Before the final round of 2007, Tab Sportsbet's Glenn Munsie was reported in the Daily Telegraph saying that the Newcastle side were certainties for the 'wooden spoon' (coming last in the season) and "it was pointless taking money on the wooden spoon gong given Newcastle would be firmly planted at the bottom of the ladder by the end of the weekend". Despite these pressures, the Knights managed to avoid a second wooden spoon in three years – offloading the dreaded piece of 'silverware' to the Penrith Panthers with a last round victory over the Wests Tigers.

2008 was a resurgence year for the Novocastrians. They were unlucky to miss out on the finals, going down to the Brisbane Broncos 24–2 in the final round of the competition, which allowed the New Zealand Warriors (who easily overcame the Parramatta Eels) to take 8th place. Newcastle started the 2009 NRL season convincingly, they were placed 2nd in the ladder at round 10. During the season, Newcastle equalled their best home winning streak of nine wins in 1995. Towards the end of the season coach Brian Smith announced he was leaving Newcastle to join the troubled Sydney Roosters in 2010 after their horrific season. Over the next few weeks assistant coach Rick Stone was announced as the new coach of the Newcastle club. Toward the end of the season the Knights lost three games in a row which put them in doubt for the finals, which they had looked like making all year. They then had an outstanding comeback to beat eventual grand finalists, Parramatta up the ladder. They finished the year 7th out of 16 after losing to the Canterbury-Bankstown Bulldogs in week one of the finals.

Rick Stone said he was looking forward to his first off-season in-charge of the team. June 2010 capped of a good period for the Novocastrians after they confirmed the signings of 2009 Toyota Cup Player of the Year Beau Henry on a three-year contract, 2009 Toyota Cup Centre of the Year Siuatonga Likiliki on a two-year contract and former Australian international prop Antonio Kaufusi on a two-year contract. In the next few days, the Knights also confirmed the signings of current Queensland Maroons star Neville Costigan on a three-year contract, and the promising young backrower Kyle O'Donnell on a two-year contract.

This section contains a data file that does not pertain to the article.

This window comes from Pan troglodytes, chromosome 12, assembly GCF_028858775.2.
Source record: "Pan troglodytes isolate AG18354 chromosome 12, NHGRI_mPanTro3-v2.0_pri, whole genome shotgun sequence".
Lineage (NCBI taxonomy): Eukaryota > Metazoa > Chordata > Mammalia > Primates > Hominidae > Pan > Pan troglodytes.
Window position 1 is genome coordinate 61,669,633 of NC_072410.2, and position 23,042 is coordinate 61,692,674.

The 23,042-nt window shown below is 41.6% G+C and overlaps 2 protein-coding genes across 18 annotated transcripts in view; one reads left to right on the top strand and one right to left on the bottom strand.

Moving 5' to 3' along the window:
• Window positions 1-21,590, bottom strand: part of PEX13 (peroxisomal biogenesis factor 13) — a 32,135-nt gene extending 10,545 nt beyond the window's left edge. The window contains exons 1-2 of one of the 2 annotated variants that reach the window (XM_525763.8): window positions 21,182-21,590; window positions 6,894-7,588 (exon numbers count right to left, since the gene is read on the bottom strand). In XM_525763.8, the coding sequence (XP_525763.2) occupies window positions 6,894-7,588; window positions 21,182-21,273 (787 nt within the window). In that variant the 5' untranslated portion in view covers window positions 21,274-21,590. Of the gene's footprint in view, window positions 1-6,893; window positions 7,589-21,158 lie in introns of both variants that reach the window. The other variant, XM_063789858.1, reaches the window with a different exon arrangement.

The Newcastle club finished 11th in the 2010 NRL season. While the club did not play in the finals, Adam MacDougall recorded the most tries for the club and Akuila Uate equalled the most tries in a season marking an otherwise forgetful year for the Knights. In December 2010, former Newcastle player Chris Houston re-signed with the club for two years. On 31 March 2011, Newcastle were officially taken over by mining magnate Nathan Tinkler after a member's vote in which Tinkler won by 97%. On 12 April 2011, Newcastle confirmed the signing of 'supercoach' Wayne Bennett. They finished 8th in 2011, being eliminated in the first week of the finals. After the 2011 season, the Newcastle club cleaned out 15 players, but nine other renowned players were signed including club legends Danny Buderus and Timana Tahu, Kangaroos winger Darius Boyd and Kangaroos forward Kade Snowden. The Knights celebrated 25 years in the NRL competition in 2012. However, the season was a forgettable one. Captain Kurt Gidley succumbed to a shoulder injury early in the season which resulted in him missing the remainder of the year. The team failed to click and won only 10 of their 24 games to finish 12th. During the year, the club signed Willie Mason and Dane Gagai and both proved to be rare highlights in a poor season. The 2013 season was a much better season for the Newcastle club, finishing 7th on the ladder and making the third week of the finals by beating the Melbourne Storm in Melbourne in the second week of the finals. This was the first time the Knights had done this since 2004, however, they were to fall to the Sydney Roosters in the preliminary final 40-14.

In Round 3 of the 2014 NRL Season, the Newcastle side played against the Melbourne Storm at AAMI Park, Melbourne's home ground. Shortly before half time, Newcastle forward Alex McKinnon was involved in a three-man tackle that involved Jordan McLean and the Bromwich brothers (Jesse and Kenny). McKinnon was dropped on his shoulders after being flipped upside down, but ducked his head and suffered fractures to his C4 and C5 vertebrae. McLean was overcome with grief when fronting the NRL judiciary that he refused to look at numerous replays of the accident. McLean was given a seven match suspension as a result. Later in Round 19, the NRL held the 'Rise for Alex Round', where for every ticket sold, $1 would be donated to McKinnon to assist with his continuous medical bills and rehabilitation funds. McKinnon accompanied the Knights in their loss against the Gold Coast Titans.